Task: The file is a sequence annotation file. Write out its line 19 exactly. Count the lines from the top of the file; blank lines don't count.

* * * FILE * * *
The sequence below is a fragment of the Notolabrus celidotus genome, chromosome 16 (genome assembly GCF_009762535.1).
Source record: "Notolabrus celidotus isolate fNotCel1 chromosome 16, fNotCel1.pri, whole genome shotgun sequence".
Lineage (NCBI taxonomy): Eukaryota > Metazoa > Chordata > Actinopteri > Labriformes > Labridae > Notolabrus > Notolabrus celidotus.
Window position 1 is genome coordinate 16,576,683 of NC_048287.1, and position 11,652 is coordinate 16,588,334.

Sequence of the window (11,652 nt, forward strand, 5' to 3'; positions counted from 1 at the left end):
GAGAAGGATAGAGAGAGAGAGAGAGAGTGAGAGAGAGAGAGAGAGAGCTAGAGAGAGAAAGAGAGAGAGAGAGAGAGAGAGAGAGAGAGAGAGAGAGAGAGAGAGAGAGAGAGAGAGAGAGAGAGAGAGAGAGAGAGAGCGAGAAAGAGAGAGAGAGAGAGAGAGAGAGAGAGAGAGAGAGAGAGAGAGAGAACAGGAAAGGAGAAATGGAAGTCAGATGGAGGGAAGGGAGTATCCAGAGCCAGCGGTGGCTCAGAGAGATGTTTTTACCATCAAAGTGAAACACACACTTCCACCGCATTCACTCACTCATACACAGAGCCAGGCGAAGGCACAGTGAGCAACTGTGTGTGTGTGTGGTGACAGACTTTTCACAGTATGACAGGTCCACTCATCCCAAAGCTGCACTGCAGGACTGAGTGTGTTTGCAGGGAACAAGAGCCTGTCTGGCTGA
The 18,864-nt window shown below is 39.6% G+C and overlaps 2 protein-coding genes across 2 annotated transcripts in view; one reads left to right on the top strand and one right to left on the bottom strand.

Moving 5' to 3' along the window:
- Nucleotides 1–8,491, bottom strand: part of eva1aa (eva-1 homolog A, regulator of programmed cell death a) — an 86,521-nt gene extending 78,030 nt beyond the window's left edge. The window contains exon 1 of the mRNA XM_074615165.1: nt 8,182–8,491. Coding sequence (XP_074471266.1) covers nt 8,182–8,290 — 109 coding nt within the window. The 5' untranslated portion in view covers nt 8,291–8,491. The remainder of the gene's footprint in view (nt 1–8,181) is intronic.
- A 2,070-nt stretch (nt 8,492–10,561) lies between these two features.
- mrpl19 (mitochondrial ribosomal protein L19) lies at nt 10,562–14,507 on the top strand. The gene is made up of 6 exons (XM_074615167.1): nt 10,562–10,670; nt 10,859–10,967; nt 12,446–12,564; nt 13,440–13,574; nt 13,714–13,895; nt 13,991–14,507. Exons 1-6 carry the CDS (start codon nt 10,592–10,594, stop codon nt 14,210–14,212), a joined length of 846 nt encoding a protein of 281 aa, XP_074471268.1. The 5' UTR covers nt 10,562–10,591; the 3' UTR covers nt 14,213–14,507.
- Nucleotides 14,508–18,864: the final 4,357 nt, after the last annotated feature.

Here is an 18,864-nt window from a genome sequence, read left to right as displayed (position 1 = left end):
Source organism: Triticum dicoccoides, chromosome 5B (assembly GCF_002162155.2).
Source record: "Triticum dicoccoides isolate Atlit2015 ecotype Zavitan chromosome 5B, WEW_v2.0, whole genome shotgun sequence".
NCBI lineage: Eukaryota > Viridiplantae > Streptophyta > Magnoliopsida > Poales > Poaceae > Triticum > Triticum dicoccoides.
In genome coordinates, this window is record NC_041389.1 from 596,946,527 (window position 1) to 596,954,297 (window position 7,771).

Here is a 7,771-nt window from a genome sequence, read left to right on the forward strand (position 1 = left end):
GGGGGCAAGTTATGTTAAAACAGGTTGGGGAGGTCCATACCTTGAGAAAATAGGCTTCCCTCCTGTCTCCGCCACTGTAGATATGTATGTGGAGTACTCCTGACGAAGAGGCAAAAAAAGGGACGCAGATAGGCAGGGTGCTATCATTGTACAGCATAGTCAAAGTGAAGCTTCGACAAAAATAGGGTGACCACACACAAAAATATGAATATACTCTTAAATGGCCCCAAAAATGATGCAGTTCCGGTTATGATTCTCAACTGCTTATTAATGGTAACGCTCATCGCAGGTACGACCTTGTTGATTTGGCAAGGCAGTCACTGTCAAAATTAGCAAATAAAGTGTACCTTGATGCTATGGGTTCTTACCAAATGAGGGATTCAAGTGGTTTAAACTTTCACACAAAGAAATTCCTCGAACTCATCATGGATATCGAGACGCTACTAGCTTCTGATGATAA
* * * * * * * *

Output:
GGGGGCAAGTTATGTTAAAACAGGTTGGGGAGGTCCATACCTTGAGAAAATAGGCTTCCCTCCTGTCTCCGCCACTGTAGATATGTATGTGGAGTACTCCTGACGAAGAGGCAAAAAAAGGGACGCAGATAGGCAGGGTGCTATCATTGTACAGCATAGTCAAAGTGAAGCTTCGACAAAAATAGGGTGACCACACACAAAAATATGAATATACTCTTAAATGGCCCCAAAAATGATGCAGTTCCGGTTATGATTCTCAACTGCTTATTAATGGTAACGCTCATCGCAGGTACGACCTTGTTGATTTGGCAAGGCAGTCACTGTCAAAATTAGCAAATAAAGTGTACCTTGATGCTATGGGTTCTTACCAAATGAGGGATTCAAGTGGTTTAAACTTTCACACAAAGAAATTCCTCGAACTCATCATGGATATCGAGACGCTACTAGCTTCTGATGATAA